I've been doing a bit of antique hunting lately due to my experiment with selling on eBay again after an absence of several years. I'm enjoying the hunting for bargains very much and we'll see how successful I have been on the next two Sunday evenings when the eBay auctions on eight of the items I've bought and four pieces from our collection finish. When I did this as a hobby/business I used to scour the local sale rooms for pieces that had escaped the auctioneers eye (they can't be expert in everything) and sometimes I would end up with a real bargain. This is what is known in the trade as a "sleeper".
But, now that we have the internet, more and more auctioneers are putting their lots online and, instead of just a few locals casting their eyes over the lots on offer, the whole world can have a look if they wish and, whilst there are still plenty of sleepers around, the chances of you being the only one to notice them are becoming slimmer and slimmer. I mentioned earlier this week that we'd spotted two lots at the auction in Campsea Ashe with pre-sale estimates around the £100 mark that ended up selling for ten times those estimates. Yesterday I found another very interesting piece in Beccles.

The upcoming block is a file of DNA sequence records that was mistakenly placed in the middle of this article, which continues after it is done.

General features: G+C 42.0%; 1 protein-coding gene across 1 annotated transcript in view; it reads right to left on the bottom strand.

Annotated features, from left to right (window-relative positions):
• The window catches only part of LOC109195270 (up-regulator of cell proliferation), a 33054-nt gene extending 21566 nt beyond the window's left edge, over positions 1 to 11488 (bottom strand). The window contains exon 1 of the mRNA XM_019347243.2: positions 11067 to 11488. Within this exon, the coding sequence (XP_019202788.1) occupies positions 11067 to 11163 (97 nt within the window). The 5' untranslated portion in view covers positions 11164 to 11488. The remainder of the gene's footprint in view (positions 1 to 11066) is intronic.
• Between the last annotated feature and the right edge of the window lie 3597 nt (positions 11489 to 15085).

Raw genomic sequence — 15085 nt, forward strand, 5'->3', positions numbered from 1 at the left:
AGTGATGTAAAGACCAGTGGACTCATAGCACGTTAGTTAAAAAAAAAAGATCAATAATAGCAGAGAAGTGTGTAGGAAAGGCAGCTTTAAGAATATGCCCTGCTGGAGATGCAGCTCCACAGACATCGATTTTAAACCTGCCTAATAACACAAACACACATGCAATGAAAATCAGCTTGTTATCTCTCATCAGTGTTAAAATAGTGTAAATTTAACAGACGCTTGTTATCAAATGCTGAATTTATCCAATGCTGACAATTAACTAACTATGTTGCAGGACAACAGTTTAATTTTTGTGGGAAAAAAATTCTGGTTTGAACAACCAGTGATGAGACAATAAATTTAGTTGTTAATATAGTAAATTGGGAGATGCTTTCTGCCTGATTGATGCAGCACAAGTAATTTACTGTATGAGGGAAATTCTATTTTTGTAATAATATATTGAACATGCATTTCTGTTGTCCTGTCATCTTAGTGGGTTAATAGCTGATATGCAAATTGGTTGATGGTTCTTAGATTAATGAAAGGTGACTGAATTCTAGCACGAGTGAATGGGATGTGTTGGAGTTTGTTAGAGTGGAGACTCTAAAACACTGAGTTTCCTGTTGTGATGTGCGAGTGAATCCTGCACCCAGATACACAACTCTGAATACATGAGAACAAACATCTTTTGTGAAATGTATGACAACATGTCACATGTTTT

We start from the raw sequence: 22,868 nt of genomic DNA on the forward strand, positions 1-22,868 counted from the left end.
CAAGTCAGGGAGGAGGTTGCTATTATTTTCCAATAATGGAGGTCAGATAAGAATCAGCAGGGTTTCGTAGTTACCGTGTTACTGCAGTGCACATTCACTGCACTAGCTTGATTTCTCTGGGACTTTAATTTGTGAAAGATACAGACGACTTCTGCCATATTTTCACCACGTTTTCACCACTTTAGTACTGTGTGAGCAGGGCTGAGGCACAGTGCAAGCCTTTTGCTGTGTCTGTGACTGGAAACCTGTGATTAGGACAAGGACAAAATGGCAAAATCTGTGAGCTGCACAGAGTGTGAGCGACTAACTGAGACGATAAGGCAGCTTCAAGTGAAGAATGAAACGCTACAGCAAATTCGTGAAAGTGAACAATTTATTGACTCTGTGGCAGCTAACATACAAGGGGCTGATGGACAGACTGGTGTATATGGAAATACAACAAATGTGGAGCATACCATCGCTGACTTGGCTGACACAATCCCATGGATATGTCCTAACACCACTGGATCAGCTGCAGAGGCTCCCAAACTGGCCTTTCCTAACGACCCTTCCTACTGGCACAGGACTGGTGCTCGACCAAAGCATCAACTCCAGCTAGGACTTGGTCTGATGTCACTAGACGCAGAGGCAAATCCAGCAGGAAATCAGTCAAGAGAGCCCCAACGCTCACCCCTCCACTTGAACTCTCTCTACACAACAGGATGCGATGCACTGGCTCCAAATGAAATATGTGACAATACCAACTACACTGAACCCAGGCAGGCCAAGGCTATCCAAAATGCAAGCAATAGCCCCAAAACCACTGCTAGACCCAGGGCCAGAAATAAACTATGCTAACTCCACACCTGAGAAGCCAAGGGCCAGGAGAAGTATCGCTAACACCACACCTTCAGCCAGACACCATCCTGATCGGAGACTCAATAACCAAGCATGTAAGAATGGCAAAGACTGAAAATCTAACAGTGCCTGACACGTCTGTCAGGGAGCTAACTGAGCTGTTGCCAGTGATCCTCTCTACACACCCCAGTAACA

I don't know anything about Japanese costume accessories but I thought these silk items were beautiful and worth a bit more than the auction estimate of £50-£70. So we logged on and followed the auction ready to bid when they came up. The bidding started at £50 and I was ready to put my £250 bid in when other internet bidders piled in. Thirty seconds later the price was £1,900 (plus about 20% commission.) The internet must be doing wonders for auctioneers' commissions but the poor local dealers' chances of finding a sleeper have all but disappeared. What I need to find now are some good old fashioned auctioneers who haven't yet found their way online.
In other news, we weren't happy with the frame on this painting in the dining room. The black looked really stark and shouted out too much so when we saw an advert for framer Hamish Bell in the About Fram newsletter we gave him a ring to ask what ideas he could come up with. We weren't disappointed. Whilst we would have been happy to have the painting reframed, Hamish suggested re-painting the frame instead.
Here is the result. The frame no longer screams at us and the painting looks so much better. Thanks Hamish.
We had some friends around for dinner last night. I thought the table settings looked great. I think our guests enjoyed themselves as it was after two when they left - it was almost three when we had finished the clearing up.
I'll end today with this. We saw it at the cinema the other night. It's right up my street.